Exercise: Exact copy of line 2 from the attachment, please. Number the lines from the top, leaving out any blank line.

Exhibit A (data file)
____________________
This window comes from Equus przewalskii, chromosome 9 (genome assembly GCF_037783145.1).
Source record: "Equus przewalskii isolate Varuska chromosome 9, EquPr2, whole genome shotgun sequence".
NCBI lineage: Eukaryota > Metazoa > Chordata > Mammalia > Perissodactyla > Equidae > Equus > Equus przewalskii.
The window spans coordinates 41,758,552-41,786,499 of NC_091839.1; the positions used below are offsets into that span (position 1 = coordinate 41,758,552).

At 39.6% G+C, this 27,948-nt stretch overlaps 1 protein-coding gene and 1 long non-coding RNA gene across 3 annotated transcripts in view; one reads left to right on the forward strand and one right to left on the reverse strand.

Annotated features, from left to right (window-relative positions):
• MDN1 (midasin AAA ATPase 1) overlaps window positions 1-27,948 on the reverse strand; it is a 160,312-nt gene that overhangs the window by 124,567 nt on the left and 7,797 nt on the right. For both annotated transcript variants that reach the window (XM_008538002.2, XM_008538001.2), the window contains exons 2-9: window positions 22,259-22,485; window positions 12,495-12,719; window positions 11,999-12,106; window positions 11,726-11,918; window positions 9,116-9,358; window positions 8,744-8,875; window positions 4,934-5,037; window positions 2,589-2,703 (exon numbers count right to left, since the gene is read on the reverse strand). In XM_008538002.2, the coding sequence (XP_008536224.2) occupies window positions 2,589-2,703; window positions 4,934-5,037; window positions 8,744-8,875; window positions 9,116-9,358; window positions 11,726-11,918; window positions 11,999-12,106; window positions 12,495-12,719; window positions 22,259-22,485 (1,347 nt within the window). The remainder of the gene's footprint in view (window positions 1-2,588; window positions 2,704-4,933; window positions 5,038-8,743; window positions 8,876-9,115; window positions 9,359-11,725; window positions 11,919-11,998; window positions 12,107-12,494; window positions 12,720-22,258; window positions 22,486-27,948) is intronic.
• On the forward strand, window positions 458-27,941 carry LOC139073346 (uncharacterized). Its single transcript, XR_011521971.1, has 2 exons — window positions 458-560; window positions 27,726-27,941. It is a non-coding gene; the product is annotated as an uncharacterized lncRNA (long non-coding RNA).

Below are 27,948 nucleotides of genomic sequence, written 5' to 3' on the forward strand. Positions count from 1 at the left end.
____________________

Source record: "Equus przewalskii isolate Varuska chromosome 9, EquPr2, whole genome shotgun sequence".